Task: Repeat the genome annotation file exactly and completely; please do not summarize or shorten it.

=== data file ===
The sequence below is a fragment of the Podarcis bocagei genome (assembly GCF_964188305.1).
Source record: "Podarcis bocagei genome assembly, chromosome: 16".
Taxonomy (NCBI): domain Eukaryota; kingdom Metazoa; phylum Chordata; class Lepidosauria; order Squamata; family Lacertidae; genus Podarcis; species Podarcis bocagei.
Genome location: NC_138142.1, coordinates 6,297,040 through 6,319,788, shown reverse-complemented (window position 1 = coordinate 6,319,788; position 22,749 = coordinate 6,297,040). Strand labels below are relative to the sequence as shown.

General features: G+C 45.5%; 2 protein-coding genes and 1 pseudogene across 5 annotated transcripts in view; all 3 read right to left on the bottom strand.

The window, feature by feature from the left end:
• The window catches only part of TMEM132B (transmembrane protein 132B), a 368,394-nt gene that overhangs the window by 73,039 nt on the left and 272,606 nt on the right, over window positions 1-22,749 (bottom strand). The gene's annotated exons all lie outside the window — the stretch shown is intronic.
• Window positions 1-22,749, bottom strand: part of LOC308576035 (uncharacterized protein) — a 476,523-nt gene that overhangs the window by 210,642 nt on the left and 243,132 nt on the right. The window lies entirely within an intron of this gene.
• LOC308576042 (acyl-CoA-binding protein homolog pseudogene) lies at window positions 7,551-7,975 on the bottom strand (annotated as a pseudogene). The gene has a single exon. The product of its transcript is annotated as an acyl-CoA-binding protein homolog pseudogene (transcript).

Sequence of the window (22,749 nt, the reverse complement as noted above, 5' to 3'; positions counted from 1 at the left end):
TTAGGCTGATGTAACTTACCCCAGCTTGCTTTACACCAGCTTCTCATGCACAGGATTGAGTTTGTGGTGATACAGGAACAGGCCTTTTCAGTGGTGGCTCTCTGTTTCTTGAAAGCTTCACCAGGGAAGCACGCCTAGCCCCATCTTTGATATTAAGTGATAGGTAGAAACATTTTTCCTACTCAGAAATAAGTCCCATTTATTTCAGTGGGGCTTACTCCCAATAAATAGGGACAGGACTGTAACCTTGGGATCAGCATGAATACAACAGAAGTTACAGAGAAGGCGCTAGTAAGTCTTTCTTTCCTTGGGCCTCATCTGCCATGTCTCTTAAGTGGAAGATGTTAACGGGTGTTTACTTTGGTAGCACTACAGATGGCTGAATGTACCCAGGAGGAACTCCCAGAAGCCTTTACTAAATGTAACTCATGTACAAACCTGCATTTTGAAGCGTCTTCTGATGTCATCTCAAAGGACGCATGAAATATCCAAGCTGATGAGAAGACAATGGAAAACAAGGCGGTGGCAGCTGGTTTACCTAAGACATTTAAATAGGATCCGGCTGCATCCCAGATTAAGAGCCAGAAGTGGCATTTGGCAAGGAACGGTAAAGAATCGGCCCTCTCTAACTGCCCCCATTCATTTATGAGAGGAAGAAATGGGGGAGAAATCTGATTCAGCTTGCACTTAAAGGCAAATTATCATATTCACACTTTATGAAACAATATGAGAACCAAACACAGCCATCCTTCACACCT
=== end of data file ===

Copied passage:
The sequence below is a fragment of the Podarcis bocagei genome (assembly GCF_964188305.1).
Source record: "Podarcis bocagei genome assembly, chromosome: 16".
Taxonomy (NCBI): domain Eukaryota; kingdom Metazoa; phylum Chordata; class Lepidosauria; order Squamata; family Lacertidae; genus Podarcis; species Podarcis bocagei.
Genome location: NC_138142.1, coordinates 6,297,040 through 6,319,788, shown reverse-complemented (window position 1 = coordinate 6,319,788; position 22,749 = coordinate 6,297,040). Strand labels below are relative to the sequence as shown.

General features: G+C 45.5%; 2 protein-coding genes and 1 pseudogene across 5 annotated transcripts in view; all 3 read right to left on the bottom strand.

The window, feature by feature from the left end:
• The window catches only part of TMEM132B (transmembrane protein 132B), a 368,394-nt gene that overhangs the window by 73,039 nt on the left and 272,606 nt on the right, over window positions 1-22,749 (bottom strand). The gene's annotated exons all lie outside the window — the stretch shown is intronic.
• Window positions 1-22,749, bottom strand: part of LOC308576035 (uncharacterized protein) — a 476,523-nt gene that overhangs the window by 210,642 nt on the left and 243,132 nt on the right. The window lies entirely within an intron of this gene.
• LOC308576042 (acyl-CoA-binding protein homolog pseudogene) lies at window positions 7,551-7,975 on the bottom strand (annotated as a pseudogene). The gene has a single exon. The product of its transcript is annotated as an acyl-CoA-binding protein homolog pseudogene (transcript).

Sequence of the window (22,749 nt, the reverse complement as noted above, 5' to 3'; positions counted from 1 at the left end):
TTAGGCTGATGTAACTTACCCCAGCTTGCTTTACACCAGCTTCTCATGCACAGGATTGAGTTTGTGGTGATACAGGAACAGGCCTTTTCAGTGGTGGCTCTCTGTTTCTTGAAAGCTTCACCAGGGAAGCACGCCTAGCCCCATCTTTGATATTAAGTGATAGGTAGAAACATTTTTCCTACTCAGAAATAAGTCCCATTTATTTCAGTGGGGCTTACTCCCAATAAATAGGGACAGGACTGTAACCTTGGGATCAGCATGAATACAACAGAAGTTACAGAGAAGGCGCTAGTAAGTCTTTCTTTCCTTGGGCCTCATCTGCCATGTCTCTTAAGTGGAAGATGTTAACGGGTGTTTACTTTGGTAGCACTACAGATGGCTGAATGTACCCAGGAGGAACTCCCAGAAGCCTTTACTAAATGTAACTCATGTACAAACCTGCATTTTGAAGCGTCTTCTGATGTCATCTCAAAGGACGCATGAAATATCCAAGCTGATGAGAAGACAATGGAAAACAAGGCGGTGGCAGCTGGTTTACCTAAGACATTTAAATAGGATCCGGCTGCATCCCAGATTAAGAGCCAGAAGTGGCATTTGGCAAGGAACGGTAAAGAATCGGCCCTCTCTAACTGCCCCCATTCATTTATGAGAGGAAGAAATGGGGGAGAAATCTGATTCAGCTTGCACTTAAAGGCAAATTATCATATTCACACTTTATGAAACAATATGAGAACCAAACACAGCCATCCTTCACACCT